National Child Passenger Safety Week September 19-25
During Child Passenger Safety Week, September 19 to 25, Fulton County Center for Families joins the Pennsylvania Department of Transportation to remind families to review their child’s safety in the family vehicle.
The theme for Child Passenger Safety Week 2010, “Back to Basics – Safe from the Start” reminds parents and caregivers that as children go back to school, it is a good time to evaluate the safety of all children travelling in vehicles. Going back to the basics of buckling up everyone, every time will ensure the safety of Pennsylvania families. Buckling up is a habit that should start from birth and follow through to adulthood.
On an average day in Pennsylvania, there are about 350 crashes on state highways. It is a fact, that motor vehicle crashes are the leading cause of death among children ages 3 to 21, according to the National Highway Traffic Safety Administration. Correctly buckling up in a child safety seat, booster seat or seat belt is the single most effective way to protect motor vehicle occupants and to reduce fatalities in a crash.
It’s time to get Back to Basics and make sure everyone is buckled up from the start of every trip. To help families understand what needs to be done to protect children, here are some key safety points that will help them get Back to Basics:
Restrain all adults and children on every trip, every time. Parents who buckle up set the example and teach children to buckle up. More than 121,000 crashes occurred in Pennsylvania in 2009. According to PennDOT, 1,256 people were killed and 451 of the victims were not wearing seat belts at the time of their crashes.
Keep your child in a back seat. Children are 38 percent less likely to be injured in a crash if they are in a back seat (Children’s Hospital of Philadelphia – Partners for Child Passenger Safety).
Use child safety seats and seat belts correctly. There is still a high misuse rate of child safety seats and booster seats. Last year at Penn- DOT-funded car seat inspection stations, more than 8 out of every 10 child safety seats checked were being used improperly. Child Passenger Safety Week offers an excellent opportunity to have child safety seats and booster seats inspected to make sure they are being used correctly to maximize safety.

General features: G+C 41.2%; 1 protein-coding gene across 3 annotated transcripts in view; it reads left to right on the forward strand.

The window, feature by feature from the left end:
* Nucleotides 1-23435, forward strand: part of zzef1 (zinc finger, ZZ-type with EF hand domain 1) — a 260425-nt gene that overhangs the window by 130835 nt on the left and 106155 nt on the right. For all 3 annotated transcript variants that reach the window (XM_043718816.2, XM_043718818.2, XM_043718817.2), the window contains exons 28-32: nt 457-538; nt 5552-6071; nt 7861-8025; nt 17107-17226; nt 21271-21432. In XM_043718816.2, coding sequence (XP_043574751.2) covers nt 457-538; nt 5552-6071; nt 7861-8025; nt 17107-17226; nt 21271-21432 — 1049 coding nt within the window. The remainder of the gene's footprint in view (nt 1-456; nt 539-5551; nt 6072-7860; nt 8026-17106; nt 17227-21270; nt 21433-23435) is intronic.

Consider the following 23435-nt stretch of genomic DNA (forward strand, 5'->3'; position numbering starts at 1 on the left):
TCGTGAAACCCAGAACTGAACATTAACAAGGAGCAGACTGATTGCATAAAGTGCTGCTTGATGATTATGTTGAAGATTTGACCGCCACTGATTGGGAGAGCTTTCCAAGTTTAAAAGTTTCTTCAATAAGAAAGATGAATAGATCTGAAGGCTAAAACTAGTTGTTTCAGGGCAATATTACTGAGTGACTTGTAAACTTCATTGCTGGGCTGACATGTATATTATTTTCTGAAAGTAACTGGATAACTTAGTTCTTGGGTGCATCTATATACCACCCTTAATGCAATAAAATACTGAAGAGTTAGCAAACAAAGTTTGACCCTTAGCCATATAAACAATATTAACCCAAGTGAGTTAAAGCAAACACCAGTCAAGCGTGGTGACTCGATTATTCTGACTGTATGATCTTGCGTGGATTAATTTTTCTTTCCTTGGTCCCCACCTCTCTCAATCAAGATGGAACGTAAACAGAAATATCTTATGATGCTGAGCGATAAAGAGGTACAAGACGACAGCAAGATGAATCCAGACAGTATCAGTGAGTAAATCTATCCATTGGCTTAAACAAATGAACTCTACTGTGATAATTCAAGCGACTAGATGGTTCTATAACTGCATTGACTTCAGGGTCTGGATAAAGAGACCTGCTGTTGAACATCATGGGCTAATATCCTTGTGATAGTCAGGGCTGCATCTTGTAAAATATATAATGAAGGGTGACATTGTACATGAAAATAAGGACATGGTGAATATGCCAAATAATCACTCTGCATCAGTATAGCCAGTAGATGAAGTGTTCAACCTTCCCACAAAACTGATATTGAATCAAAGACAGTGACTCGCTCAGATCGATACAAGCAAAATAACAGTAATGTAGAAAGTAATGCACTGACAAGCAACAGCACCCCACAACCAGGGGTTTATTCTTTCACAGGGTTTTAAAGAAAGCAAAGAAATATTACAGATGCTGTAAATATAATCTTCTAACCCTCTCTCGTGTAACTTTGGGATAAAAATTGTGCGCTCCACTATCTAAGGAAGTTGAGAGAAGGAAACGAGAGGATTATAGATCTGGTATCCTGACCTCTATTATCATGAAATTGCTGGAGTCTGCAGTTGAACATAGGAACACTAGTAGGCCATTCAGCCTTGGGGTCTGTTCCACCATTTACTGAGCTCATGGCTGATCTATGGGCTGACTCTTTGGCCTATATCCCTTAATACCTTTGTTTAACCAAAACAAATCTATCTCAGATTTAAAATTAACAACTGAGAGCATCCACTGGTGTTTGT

Use the best safety restraint for your child’s size. Take into account a child’s age, weight, height, physical development and behavior needs when selecting a seat.
NHTSA’s 4 steps listed below are a good way to help decide which type of child safety seat is best for your child.
1. Infants ride rear-facing in infant car seats/rear-facing convertible car seats until they weigh at least 20 pounds AND are at least 1 year of age. For optimal protection, use a rear-facing car seat until the child reaches the maximum weight and/or height allowed by the manufacturer.
2. Forward-facing toddler car seats from a minimum of age 1 and at least 20 pounds to around age 4 and at least 40 pounds.
3. Booster seats from about 4 years old and at least 40 pounds to age 8, unless 4 feet, 9 inches.
4. Lap and shoulder safety belts at age 8 or older and 4feet, 9 inches tall when the vehicle seat belt fits correctly. Children under 13 should ride in a back seat of the vehicle.
Under Pennsylvania’s child passenger safety law, all drivers are responsible for securing children in the appropriate child restraint system. All children from birth up to age 4 must be secured in an approved child safety seat anywhere in the vehicle. All children age 4 up to age 8 must be secured in a seat belt system and appropriate child booster seat anywhere in the vehicle.
All children age 8 up to age 18 must be secured in a seat belt system anywhere in the vehicle. Under Pennsylvania’s seat belt law, all drivers are responsible for the front seat occupants to wear a properly adjusted and fastened seat belt system. All drivers under 18 years of age may not operate a motor vehicle in which the number of passengers exceeds the number of available safety seat belts in the vehicle.
If you are unable to afford a car seat, call 1-800-CARBELT or visit www.pakidstravelsafe. org to find the nearest car seat loan program, child safety seat inspection station or car seat event.
For more information, call 1-800-CAR-BELT or Fulton County Center for Families at 717-485-5038.